International Criminal Court (ICC) trial judges have permitted victims’ lawyers to question insider witnesses, who represent the last category of witnesses prosecutors have planned to call in the Bemba trial.
The defense for war crimes accused Congolese senator Jean-Pierre Bemba had objected to the applications by two legal representatives of victims participating in trial to question the insider witnesses. According to the defense, these witnesses were “collectively unlikely to be able to give evidence which impacts upon the personal interests of the victims.”
However, on September 9, judges Sylvia Steiner (presiding), Joyce Aluoch, and Kuniko Ozaki rejected the defense’s argument, determining that “the interests of victims are not limited to the physical commission of the alleged crimes under consideration.”
The judges added, “Rather, their interests extend to the question of the person or persons who should be held liable for those crimes, whether physical perpetrators or others. In this respect, victims have a general interest in the proceedings and in their outcome. As such, they have an interest in making sure that all pertinent questions are put to witnesses.”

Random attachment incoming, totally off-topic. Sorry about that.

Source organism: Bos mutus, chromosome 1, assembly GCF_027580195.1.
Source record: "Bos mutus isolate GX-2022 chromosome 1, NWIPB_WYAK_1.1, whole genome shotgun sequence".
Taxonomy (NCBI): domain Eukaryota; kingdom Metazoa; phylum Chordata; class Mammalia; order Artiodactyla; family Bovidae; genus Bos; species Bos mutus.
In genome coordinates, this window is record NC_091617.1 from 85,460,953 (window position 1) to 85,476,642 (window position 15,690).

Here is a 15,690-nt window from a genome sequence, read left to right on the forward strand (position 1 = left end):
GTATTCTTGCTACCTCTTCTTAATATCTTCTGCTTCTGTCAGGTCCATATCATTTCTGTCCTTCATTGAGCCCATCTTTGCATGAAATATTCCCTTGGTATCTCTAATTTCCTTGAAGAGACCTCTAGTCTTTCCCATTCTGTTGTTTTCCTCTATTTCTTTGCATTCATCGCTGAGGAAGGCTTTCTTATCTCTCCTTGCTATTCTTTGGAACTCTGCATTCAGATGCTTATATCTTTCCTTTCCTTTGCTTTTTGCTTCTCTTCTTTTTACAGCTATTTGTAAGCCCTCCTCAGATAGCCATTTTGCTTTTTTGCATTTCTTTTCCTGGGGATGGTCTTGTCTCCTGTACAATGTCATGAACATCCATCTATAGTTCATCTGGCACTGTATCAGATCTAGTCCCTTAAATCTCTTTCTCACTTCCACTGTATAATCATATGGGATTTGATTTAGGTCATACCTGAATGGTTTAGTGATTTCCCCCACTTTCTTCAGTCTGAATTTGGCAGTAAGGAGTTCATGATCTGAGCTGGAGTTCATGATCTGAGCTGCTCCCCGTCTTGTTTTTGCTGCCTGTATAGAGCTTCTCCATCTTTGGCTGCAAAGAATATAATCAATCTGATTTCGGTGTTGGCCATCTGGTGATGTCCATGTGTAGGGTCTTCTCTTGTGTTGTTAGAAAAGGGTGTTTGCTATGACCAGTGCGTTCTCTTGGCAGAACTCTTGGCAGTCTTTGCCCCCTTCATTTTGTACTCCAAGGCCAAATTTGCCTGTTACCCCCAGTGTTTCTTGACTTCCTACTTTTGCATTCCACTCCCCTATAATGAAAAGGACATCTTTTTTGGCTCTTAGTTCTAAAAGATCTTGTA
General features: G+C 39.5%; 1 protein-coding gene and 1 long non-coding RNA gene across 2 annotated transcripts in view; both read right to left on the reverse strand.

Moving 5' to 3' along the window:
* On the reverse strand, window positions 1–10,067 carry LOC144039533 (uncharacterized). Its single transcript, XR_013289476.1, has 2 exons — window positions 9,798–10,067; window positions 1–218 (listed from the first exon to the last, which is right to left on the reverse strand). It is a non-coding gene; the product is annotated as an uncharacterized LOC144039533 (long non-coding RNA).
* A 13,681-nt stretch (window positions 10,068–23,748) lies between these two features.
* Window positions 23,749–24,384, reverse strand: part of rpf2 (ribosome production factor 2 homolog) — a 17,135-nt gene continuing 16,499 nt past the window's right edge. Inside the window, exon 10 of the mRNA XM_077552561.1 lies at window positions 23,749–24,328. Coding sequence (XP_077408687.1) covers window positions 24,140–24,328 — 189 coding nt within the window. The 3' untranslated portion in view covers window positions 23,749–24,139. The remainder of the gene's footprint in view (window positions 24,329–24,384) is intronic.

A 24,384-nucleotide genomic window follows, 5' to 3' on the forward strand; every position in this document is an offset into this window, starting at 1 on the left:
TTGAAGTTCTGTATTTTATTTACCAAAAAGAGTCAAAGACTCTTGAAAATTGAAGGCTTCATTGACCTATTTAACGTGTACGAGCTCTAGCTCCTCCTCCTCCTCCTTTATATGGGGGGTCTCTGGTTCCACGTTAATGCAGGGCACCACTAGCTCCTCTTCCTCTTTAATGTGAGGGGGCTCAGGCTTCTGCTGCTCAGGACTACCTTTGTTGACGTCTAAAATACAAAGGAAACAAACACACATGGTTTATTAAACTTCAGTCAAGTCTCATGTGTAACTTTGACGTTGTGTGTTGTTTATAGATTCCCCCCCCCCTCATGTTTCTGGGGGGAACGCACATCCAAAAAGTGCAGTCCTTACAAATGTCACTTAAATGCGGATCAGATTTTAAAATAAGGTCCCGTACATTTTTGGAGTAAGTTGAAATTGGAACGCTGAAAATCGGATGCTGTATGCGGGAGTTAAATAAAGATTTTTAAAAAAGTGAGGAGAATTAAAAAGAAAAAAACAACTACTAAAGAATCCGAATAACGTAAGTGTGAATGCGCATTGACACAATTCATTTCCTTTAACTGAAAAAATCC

According to the judges, this position was set out in Rule 91(3) of the procedures governing the ICC, which provides that legal representatives may be permitted to question experts and the accused, as well as fact witnesses. In the trials being conducted by the ICC, victims’ lawyers are permitted to attend all court hearings, including those held in private session. Some victims have dual status, meaning they are first of all victims but also testify as witnesses.
For victims’ lawyers to be granted permission to question a particular witness, they need to show that the testimony by that witness touches on their personal interests. More than 1,000 victims are participating in the trial of Mr. Bemba, a former vice president of the Democratic Republic of Congo (DRC), who is being tried for allegedly failing to control his troops who carried out mass rapes, killings, and plunder during 2002 and 2003.
These crimes were reportedly committed in the Central African Republic, where the accused had sent his Movement for the Liberation of Congo (MLC) troops to aid that country’s government, which faced an armed insurrection.
To-date, the prosecution has called 28 of its 40 planned witnesses. Most of those waiting to take the witness stand are insider witnesses who, say prosecutors, will directly link Mr. Bemba to the crimes he has been charged with. ‘Witness 33,’ a former MLC insider whose cross-examination last week was conducted mainly in closed session, is expected to complete his testimony today.
The trial continues on Friday this week.